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James Ward is a teacher by profession. Born in 1961, he has been married to the same lovely lady for over thirty years and has two grown up sons. He possesses two higher degrees in philosophy from the University of Sussex. He is a sidesman in his local Church.
In the past, he has won prizes in short story and poetry competitions, but none prestigious enough to catapult him to stardom.
Apart from creative writing, his hobbies include walking in the countryside, identifying wild flowers and drinking rare teas. He enjoys CSI Miami and the films of Woody Allen. His favourite writers are Katherine Mansfield, Isaac Bashevis Singer and HP Lovecraft.
In summary, he's quite a nice nice guy, but deadly boring.
on July 13, 2014 :
This book is just the stress buster that I needed....
As a teenager, I was a big fan of the great English humorist PG Wodehouse. I loved his books for the gentle humor, creating hilarious comedy out of perfectly ordinary situations, the zany characters and the beautiful portrayal of slow, idyllic life in rural Britain, complete with chirping birds, lovely weather and puppy love in the air. Wodehouse had the talent for making his readers feel happy, safe and relaxed as they lost themselves in the wonderful world created by him, chuckling every minute or so at the hilarity of the situations that his hapless characters found themselves him. His books were the ultimate stress busters.
The reason for the introduction to PG Wodehouse is because writer JJ Ward's “The House of Charles Swinter” reminds me so much of Wodehouse at his best. I had just so much fun reading this book!
In JJ Ward, I think I have discovered a modern day Wodehouse, someone whose books I can turn to when I feel upset about my life and need some gentle and pleasant humor to relax me, to make me laugh and feel happy with the world. JJ Ward's depiction of life in modern day Britain had me in splits, especially his depiction of the forced political correctness. His zany characters and the troubles they got themselves into had me laughing almost every minute.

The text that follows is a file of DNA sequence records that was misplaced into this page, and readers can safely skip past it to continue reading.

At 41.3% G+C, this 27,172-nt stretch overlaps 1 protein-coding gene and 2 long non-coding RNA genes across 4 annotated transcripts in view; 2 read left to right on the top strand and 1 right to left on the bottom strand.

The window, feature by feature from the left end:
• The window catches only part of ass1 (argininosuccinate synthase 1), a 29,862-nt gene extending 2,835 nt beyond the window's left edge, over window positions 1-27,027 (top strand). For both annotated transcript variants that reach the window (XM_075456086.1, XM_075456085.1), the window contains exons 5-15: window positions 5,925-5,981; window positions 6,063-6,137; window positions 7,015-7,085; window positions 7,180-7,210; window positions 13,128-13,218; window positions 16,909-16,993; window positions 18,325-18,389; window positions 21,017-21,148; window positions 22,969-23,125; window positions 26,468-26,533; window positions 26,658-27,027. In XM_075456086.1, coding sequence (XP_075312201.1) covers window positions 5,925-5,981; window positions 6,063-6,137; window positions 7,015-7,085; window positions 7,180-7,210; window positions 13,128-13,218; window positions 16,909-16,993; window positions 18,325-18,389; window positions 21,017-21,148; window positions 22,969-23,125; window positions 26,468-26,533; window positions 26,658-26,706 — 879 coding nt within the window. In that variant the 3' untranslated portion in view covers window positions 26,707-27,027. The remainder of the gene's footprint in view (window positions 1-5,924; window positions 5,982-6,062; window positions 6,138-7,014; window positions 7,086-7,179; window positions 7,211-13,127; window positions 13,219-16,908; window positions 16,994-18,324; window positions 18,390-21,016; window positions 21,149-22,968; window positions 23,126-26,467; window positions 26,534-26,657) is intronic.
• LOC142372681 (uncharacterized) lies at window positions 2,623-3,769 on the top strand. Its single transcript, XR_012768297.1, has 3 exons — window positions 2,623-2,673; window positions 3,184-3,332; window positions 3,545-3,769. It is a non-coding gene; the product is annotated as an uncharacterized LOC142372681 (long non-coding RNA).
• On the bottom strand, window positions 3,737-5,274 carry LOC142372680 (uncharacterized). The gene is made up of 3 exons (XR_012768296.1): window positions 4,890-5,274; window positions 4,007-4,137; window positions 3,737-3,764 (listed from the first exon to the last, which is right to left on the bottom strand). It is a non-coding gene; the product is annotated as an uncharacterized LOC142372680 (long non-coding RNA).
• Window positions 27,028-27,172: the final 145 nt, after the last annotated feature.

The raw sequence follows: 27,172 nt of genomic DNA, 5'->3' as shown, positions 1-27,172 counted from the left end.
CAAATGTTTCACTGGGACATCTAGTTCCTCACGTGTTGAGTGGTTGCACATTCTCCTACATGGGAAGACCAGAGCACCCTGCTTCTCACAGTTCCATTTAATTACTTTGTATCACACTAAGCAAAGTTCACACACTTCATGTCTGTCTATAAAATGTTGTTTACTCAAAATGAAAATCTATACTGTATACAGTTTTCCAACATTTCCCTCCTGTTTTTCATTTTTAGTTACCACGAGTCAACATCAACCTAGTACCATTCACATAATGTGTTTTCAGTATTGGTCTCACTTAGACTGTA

I loved all the characters in the book, starting with the 80-year old recent widower Charlie and his hunt for a young Thai bride; the quintessential English vicar, George, who is too much of a gentleman for his own good; the emotionally fragile temptress Susan, who has poor George falling for her; George's fellow members of the Secret Bachelor's Society, his brother Edward and friend Thanongsak; Susan's ridiculous mother Valerie; Noonie, the perfect Thai schoolteacher looking for the “Great Farang” to whisk her away from her homeland, her thuggish “twin brother”; David Blameworth, who runs a marriage bureau setting up young Thai girls with their “Great Farangs” - I loved them all and it was great fun knowing them. I loved how sympathetically they have all been portrayed by the writer, each with their own funny quirks.
I was so immersed in the book that I simply didn't want it to end, and it almost never does – it's a massive, massive novel, that goes on and on and something you may read for days. But at no point does it get boring, and the writer comes up with something funny in almost every page. This book is obviously a labor of love for the writer JJ Ward and something over which he has spent a lot of time and effort on. If I could give it 10 stars, I would do so gladly. But since that's not an option here, 5 stars it will be. Bravo!
(reviewed within a week of purchase)